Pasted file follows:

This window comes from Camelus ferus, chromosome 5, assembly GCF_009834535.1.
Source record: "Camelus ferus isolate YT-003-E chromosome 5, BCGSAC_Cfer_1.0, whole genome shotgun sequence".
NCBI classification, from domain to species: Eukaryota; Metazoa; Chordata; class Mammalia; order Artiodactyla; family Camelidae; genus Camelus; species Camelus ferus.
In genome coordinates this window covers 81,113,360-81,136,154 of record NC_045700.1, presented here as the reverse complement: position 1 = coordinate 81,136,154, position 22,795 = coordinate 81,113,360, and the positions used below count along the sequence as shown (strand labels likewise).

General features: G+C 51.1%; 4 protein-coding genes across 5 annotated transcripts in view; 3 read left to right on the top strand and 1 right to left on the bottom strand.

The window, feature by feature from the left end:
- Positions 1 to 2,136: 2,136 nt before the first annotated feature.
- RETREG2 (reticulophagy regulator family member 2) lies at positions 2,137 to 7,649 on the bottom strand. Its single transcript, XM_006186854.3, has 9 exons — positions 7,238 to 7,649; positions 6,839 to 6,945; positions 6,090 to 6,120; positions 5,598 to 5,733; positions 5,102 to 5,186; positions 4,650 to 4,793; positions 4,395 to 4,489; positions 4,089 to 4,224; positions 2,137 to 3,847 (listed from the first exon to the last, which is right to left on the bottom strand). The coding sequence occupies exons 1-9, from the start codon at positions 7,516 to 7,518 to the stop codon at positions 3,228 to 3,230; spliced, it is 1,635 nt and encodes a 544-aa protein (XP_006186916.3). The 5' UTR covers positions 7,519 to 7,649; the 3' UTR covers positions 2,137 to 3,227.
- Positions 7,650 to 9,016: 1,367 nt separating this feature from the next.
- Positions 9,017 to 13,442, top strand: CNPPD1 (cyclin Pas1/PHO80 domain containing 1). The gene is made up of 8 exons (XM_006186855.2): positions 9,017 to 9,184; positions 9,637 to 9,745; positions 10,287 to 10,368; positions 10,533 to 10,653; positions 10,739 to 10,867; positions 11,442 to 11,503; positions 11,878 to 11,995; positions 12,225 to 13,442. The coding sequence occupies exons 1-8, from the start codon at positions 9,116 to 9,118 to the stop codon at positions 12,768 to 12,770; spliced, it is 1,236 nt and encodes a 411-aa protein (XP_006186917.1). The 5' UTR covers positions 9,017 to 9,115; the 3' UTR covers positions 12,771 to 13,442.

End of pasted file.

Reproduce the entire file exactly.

This window comes from Camelus ferus, chromosome 5, assembly GCF_009834535.1.
Source record: "Camelus ferus isolate YT-003-E chromosome 5, BCGSAC_Cfer_1.0, whole genome shotgun sequence".
NCBI classification, from domain to species: Eukaryota; Metazoa; Chordata; class Mammalia; order Artiodactyla; family Camelidae; genus Camelus; species Camelus ferus.
In genome coordinates this window covers 81,113,360-81,136,154 of record NC_045700.1, presented here as the reverse complement: position 1 = coordinate 81,136,154, position 22,795 = coordinate 81,113,360, and the positions used below count along the sequence as shown (strand labels likewise).

General features: G+C 51.1%; 4 protein-coding genes across 5 annotated transcripts in view; 3 read left to right on the top strand and 1 right to left on the bottom strand.

The window, feature by feature from the left end:
- Positions 1 to 2,136: 2,136 nt before the first annotated feature.
- RETREG2 (reticulophagy regulator family member 2) lies at positions 2,137 to 7,649 on the bottom strand. Its single transcript, XM_006186854.3, has 9 exons — positions 7,238 to 7,649; positions 6,839 to 6,945; positions 6,090 to 6,120; positions 5,598 to 5,733; positions 5,102 to 5,186; positions 4,650 to 4,793; positions 4,395 to 4,489; positions 4,089 to 4,224; positions 2,137 to 3,847 (listed from the first exon to the last, which is right to left on the bottom strand). The coding sequence occupies exons 1-9, from the start codon at positions 7,516 to 7,518 to the stop codon at positions 3,228 to 3,230; spliced, it is 1,635 nt and encodes a 544-aa protein (XP_006186916.3). The 5' UTR covers positions 7,519 to 7,649; the 3' UTR covers positions 2,137 to 3,227.
- Positions 7,650 to 9,016: 1,367 nt separating this feature from the next.
- Positions 9,017 to 13,442, top strand: CNPPD1 (cyclin Pas1/PHO80 domain containing 1). The gene is made up of 8 exons (XM_006186855.2): positions 9,017 to 9,184; positions 9,637 to 9,745; positions 10,287 to 10,368; positions 10,533 to 10,653; positions 10,739 to 10,867; positions 11,442 to 11,503; positions 11,878 to 11,995; positions 12,225 to 13,442. The coding sequence occupies exons 1-8, from the start codon at positions 9,116 to 9,118 to the stop codon at positions 12,768 to 12,770; spliced, it is 1,236 nt and encodes a 411-aa protein (XP_006186917.1). The 5' UTR covers positions 9,017 to 9,115; the 3' UTR covers positions 12,771 to 13,442.